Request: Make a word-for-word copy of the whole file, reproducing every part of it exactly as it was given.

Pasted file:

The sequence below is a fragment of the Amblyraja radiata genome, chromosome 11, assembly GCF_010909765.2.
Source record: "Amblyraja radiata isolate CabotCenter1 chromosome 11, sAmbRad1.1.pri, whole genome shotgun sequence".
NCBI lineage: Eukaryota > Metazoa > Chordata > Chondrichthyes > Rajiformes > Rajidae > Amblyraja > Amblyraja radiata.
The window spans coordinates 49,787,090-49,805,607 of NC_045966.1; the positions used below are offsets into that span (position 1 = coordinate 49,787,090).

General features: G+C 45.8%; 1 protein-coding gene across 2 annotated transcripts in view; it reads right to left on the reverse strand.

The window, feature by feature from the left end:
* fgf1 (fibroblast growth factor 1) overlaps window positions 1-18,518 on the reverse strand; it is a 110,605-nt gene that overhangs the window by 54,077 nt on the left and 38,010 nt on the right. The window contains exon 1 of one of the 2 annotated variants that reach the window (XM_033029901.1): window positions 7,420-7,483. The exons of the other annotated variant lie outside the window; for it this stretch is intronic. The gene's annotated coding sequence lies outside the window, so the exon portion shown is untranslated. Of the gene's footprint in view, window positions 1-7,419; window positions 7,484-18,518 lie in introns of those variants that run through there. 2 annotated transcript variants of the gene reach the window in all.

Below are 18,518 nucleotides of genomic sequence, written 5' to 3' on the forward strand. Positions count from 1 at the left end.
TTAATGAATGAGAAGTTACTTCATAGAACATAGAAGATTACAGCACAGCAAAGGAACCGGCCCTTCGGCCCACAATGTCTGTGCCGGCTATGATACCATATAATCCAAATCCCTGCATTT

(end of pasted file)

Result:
The sequence below is a fragment of the Amblyraja radiata genome, chromosome 11, assembly GCF_010909765.2.
Source record: "Amblyraja radiata isolate CabotCenter1 chromosome 11, sAmbRad1.1.pri, whole genome shotgun sequence".
NCBI lineage: Eukaryota > Metazoa > Chordata > Chondrichthyes > Rajiformes > Rajidae > Amblyraja > Amblyraja radiata.
The window spans coordinates 49,787,090-49,805,607 of NC_045966.1; the positions used below are offsets into that span (position 1 = coordinate 49,787,090).

General features: G+C 45.8%; 1 protein-coding gene across 2 annotated transcripts in view; it reads right to left on the reverse strand.

The window, feature by feature from the left end:
* fgf1 (fibroblast growth factor 1) overlaps window positions 1-18,518 on the reverse strand; it is a 110,605-nt gene that overhangs the window by 54,077 nt on the left and 38,010 nt on the right. The window contains exon 1 of one of the 2 annotated variants that reach the window (XM_033029901.1): window positions 7,420-7,483. The exons of the other annotated variant lie outside the window; for it this stretch is intronic. The gene's annotated coding sequence lies outside the window, so the exon portion shown is untranslated. Of the gene's footprint in view, window positions 1-7,419; window positions 7,484-18,518 lie in introns of those variants that run through there. 2 annotated transcript variants of the gene reach the window in all.

Below are 18,518 nucleotides of genomic sequence, written 5' to 3' on the forward strand. Positions count from 1 at the left end.
TTAATGAATGAGAAGTTACTTCATAGAACATAGAAGATTACAGCACAGCAAAGGAACCGGCCCTTCGGCCCACAATGTCTGTGCCGGCTATGATACCATATAATCCAAATCCCTGCATTT